Iranian Foreign Minister Mohammad Javad Zarif said on a visit to Moscow Monday he was seeking “assurances” from the backers of the country’s nuclear deal after the United States pulled out.
Britain meanwhile said it will discuss ways to protect companies doing business with Iran at a meeting with counterparts from France and Germany Tuesday.
“What we are going to do tomorrow in Brussels is we are going to have a conversation about what we can do to help U.K. firms, European firms have some confidence that they can still do business,” Johnson said.
The three European allies and Russia are trying to keep the landmark 2015 accord alive in the wake of U.S. President Donald Trump’s decision, pushing Moscow into rare cooperation with Europe. “The final aim of these negotiations is to seek assurances that the interests of the Iranian nation will be defended,” Zarif said at the start of a meeting with Russian counterpart Sergey Lavrov.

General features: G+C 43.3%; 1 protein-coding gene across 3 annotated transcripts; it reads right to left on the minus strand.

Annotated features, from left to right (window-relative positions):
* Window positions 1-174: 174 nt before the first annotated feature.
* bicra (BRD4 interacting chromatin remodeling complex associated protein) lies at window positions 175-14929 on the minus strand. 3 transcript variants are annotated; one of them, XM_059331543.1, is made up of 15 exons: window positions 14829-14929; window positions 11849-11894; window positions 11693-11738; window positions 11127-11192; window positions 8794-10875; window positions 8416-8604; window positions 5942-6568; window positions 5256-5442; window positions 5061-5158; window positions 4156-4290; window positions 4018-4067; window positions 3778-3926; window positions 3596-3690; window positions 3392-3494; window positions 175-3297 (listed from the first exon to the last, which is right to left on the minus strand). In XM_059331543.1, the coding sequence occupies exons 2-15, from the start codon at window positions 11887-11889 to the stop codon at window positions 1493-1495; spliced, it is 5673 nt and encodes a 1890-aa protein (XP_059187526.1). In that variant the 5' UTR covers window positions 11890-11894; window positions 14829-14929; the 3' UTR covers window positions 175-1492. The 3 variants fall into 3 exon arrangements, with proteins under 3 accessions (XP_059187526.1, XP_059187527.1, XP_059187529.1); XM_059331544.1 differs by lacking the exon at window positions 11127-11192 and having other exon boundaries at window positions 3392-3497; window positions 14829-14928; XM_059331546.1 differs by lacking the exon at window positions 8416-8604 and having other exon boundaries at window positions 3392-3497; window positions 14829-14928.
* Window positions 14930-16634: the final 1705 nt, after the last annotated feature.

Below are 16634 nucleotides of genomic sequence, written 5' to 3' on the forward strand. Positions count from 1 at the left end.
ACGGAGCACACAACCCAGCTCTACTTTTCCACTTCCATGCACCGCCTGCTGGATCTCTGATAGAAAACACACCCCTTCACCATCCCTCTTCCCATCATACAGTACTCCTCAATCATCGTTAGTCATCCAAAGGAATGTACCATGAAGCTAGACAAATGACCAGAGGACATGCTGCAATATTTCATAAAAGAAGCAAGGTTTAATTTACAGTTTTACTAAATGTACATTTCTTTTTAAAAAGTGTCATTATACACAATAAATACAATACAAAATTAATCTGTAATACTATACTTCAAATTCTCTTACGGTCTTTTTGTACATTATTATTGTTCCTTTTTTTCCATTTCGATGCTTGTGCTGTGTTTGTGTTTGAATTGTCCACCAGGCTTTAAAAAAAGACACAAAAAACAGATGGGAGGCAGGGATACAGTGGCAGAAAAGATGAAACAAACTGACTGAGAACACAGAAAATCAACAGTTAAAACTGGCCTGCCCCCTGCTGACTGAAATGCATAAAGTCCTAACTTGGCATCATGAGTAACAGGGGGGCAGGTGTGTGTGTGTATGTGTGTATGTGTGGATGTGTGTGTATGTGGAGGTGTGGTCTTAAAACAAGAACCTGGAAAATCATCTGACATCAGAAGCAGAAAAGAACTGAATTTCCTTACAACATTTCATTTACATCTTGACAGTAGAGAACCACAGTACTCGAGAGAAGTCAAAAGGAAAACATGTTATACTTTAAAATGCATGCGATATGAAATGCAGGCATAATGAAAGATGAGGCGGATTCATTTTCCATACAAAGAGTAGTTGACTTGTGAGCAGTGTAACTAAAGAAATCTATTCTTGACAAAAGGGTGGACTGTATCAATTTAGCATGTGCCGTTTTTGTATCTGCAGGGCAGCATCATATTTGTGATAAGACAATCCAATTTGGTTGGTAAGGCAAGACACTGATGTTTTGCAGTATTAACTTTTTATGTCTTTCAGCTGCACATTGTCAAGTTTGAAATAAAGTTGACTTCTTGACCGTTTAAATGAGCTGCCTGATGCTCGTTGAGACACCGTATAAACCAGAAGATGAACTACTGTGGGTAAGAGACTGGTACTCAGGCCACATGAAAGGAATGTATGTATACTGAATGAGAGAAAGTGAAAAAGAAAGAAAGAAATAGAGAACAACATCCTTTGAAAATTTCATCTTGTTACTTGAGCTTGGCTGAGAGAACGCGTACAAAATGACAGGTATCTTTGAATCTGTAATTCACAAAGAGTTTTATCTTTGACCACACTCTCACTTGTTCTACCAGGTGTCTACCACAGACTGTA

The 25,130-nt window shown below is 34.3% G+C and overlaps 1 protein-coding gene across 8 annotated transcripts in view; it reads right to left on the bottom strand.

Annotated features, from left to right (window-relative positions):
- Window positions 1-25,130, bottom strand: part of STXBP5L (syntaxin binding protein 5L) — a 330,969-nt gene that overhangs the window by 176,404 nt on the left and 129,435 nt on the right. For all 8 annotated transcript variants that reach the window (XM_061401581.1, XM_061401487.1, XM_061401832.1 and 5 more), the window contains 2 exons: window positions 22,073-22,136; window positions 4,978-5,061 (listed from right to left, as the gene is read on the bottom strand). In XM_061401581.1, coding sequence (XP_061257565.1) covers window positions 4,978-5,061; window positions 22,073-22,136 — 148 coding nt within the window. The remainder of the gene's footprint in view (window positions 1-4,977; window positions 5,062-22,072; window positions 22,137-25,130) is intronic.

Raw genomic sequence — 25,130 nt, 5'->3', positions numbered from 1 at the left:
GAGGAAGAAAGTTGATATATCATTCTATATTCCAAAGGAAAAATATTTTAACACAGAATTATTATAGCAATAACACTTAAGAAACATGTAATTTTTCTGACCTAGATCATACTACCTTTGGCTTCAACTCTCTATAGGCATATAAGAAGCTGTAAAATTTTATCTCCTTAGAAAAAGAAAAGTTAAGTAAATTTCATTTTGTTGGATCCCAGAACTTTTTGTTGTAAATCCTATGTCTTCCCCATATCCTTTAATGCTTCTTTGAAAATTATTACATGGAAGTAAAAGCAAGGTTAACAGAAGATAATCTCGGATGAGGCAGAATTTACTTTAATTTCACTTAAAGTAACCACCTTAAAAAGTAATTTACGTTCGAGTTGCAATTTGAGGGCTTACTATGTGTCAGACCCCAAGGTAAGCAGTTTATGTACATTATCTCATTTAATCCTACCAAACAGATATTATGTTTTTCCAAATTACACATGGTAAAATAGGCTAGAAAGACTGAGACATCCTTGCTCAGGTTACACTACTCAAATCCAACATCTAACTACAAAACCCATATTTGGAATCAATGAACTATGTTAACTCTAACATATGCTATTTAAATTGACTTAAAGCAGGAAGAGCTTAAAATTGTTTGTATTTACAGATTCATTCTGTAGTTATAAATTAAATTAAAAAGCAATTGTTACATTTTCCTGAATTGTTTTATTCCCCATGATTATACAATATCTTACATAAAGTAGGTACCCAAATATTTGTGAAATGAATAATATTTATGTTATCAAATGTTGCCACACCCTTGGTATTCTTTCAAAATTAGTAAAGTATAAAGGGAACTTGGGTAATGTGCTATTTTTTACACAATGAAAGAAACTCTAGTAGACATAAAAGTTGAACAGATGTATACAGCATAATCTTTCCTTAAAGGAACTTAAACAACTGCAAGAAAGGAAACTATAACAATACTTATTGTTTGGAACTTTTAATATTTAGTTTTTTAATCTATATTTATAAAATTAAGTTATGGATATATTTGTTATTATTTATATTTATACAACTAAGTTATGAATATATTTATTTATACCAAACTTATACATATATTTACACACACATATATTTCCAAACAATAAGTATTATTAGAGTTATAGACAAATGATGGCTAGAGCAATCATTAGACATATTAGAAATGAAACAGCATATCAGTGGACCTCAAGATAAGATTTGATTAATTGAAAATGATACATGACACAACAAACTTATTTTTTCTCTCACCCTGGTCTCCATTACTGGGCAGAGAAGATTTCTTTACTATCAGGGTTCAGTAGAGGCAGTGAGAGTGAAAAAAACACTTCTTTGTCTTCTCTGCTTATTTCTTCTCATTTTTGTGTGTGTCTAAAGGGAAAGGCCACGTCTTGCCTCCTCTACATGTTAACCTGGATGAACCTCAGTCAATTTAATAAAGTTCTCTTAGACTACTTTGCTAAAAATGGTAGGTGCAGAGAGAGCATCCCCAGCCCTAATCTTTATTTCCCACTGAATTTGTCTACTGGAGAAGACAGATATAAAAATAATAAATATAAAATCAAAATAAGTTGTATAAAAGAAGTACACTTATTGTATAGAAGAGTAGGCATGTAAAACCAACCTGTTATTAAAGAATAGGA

After the talks, Zarif praised the “excellent cooperation” between Moscow and Tehran and said Lavrov had promised him to “defend and keep the agreement.”
Zarif later said he was seeking “solutions in order for other countries, in particular those remaining in the agreement, to have relations with Iran without hindrance,” in comments reported by the Iranian ISNA news agency. Lavrov, for his part, said Russia and Europe had a duty to “jointly defend their legal interests” in terms of the deal.
Zarif’s diplomatic tour took him to Beijing, which also supports the nuclear accord, and will see him visit Brussels later in the week, as the backers of the agreement scramble to save it. He also sent a letter to the United Nations in which he accused the U.S. of showing a “complete disregard for international law” in pulling out of the deal.
Putin also met Yukiya Amano, head of the International Atomic Energy Agency, and said Russia was “ready to continue to uphold the Iran nuclear deal despite the withdrawal of the United States.”
“The Europeans, after the withdrawal of the U.S. from the deal, have found themselves forced to save the Joint Comprehensive Plan of Action themselves,” he told AFP, referring to the official name of the nuclear deal.